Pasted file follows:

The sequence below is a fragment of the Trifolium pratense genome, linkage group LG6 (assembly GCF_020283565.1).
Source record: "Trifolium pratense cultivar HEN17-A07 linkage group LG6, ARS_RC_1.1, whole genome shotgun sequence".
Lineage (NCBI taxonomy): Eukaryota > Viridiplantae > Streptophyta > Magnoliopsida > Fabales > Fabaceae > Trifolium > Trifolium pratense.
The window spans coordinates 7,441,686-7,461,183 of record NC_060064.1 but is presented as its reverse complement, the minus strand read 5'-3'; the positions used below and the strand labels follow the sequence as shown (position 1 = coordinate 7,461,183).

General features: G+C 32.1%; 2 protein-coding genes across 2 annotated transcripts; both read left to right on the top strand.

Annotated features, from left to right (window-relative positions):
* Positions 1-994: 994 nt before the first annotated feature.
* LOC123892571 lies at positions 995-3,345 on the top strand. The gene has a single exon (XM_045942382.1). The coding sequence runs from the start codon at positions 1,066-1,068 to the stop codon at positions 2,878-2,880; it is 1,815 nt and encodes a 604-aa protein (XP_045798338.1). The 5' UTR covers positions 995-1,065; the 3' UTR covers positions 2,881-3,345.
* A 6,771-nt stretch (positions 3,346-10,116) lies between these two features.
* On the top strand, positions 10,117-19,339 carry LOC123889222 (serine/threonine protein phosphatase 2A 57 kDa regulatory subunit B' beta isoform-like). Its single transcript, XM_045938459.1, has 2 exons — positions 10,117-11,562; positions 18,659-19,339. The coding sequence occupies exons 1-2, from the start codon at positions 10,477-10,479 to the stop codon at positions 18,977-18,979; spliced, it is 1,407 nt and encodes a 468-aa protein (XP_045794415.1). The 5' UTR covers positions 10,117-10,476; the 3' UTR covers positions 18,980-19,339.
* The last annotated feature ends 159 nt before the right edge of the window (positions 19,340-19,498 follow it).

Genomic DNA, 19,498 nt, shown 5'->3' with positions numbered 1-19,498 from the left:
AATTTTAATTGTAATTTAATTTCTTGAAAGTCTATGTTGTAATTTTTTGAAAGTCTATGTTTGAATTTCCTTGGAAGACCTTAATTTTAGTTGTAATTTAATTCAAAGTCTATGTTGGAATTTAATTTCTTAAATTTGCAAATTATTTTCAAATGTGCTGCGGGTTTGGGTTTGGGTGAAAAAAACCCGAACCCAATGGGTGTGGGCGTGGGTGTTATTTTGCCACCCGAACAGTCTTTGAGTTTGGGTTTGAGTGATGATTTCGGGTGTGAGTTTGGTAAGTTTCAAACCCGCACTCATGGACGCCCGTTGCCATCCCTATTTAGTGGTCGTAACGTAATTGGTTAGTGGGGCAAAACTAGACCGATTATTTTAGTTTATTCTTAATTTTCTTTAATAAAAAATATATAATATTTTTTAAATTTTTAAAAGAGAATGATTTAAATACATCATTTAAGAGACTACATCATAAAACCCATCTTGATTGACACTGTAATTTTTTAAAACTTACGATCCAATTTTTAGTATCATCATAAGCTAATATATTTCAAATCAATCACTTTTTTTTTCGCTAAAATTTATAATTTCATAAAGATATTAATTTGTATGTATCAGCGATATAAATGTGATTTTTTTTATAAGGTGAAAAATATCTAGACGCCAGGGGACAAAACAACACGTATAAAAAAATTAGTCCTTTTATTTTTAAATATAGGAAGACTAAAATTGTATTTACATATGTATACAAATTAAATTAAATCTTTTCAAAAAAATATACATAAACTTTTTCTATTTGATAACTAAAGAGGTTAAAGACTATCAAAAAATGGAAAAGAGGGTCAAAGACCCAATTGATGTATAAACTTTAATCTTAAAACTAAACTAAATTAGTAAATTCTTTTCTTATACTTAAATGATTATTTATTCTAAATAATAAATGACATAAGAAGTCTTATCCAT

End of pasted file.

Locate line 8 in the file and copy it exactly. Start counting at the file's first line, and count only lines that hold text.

* LOC123892571 lies at positions 995-3,345 on the top strand. The gene has a single exon (XM_045942382.1). The coding sequence runs from the start codon at positions 1,066-1,068 to the stop codon at positions 2,878-2,880; it is 1,815 nt and encodes a 604-aa protein (XP_045798338.1). The 5' UTR covers positions 995-1,065; the 3' UTR covers positions 2,881-3,345.